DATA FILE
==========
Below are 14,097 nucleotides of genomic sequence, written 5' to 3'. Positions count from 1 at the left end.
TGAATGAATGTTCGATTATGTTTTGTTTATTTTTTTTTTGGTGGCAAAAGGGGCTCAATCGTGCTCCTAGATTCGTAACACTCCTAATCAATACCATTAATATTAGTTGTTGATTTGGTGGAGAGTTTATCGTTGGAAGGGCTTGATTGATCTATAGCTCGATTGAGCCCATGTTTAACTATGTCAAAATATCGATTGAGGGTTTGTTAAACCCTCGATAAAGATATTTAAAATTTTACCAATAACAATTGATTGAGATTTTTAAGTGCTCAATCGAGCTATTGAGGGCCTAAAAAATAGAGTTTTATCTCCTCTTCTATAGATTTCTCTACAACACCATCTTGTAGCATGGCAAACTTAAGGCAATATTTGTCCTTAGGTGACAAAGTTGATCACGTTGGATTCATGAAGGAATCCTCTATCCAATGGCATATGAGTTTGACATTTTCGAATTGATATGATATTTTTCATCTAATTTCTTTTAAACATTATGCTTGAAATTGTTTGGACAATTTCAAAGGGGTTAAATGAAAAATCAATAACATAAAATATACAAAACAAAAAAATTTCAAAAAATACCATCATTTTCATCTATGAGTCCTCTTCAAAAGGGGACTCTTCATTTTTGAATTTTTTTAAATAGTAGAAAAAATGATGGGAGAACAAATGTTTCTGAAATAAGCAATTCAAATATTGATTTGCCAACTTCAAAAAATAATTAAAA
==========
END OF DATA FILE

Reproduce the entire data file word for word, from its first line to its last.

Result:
Below are 14,097 nucleotides of genomic sequence, written 5' to 3'. Positions count from 1 at the left end.
TGAATGAATGTTCGATTATGTTTTGTTTATTTTTTTTTTGGTGGCAAAAGGGGCTCAATCGTGCTCCTAGATTCGTAACACTCCTAATCAATACCATTAATATTAGTTGTTGATTTGGTGGAGAGTTTATCGTTGGAAGGGCTTGATTGATCTATAGCTCGATTGAGCCCATGTTTAACTATGTCAAAATATCGATTGAGGGTTTGTTAAACCCTCGATAAAGATATTTAAAATTTTACCAATAACAATTGATTGAGATTTTTAAGTGCTCAATCGAGCTATTGAGGGCCTAAAAAATAGAGTTTTATCTCCTCTTCTATAGATTTCTCTACAACACCATCTTGTAGCATGGCAAACTTAAGGCAATATTTGTCCTTAGGTGACAAAGTTGATCACGTTGGATTCATGAAGGAATCCTCTATCCAATGGCATATGAGTTTGACATTTTCGAATTGATATGATATTTTTCATCTAATTTCTTTTAAACATTATGCTTGAAATTGTTTGGACAATTTCAAAGGGGTTAAATGAAAAATCAATAACATAAAATATACAAAACAAAAAAATTTCAAAAAATACCATCATTTTCATCTATGAGTCCTCTTCAAAAGGGGACTCTTCATTTTTGAATTTTTTTAAATAGTAGAAAAAATGATGGGAGAACAAATGTTTCTGAAATAAGCAATTCAAATATTGATTTGCCAACTTCAAAAAATAATTAAAA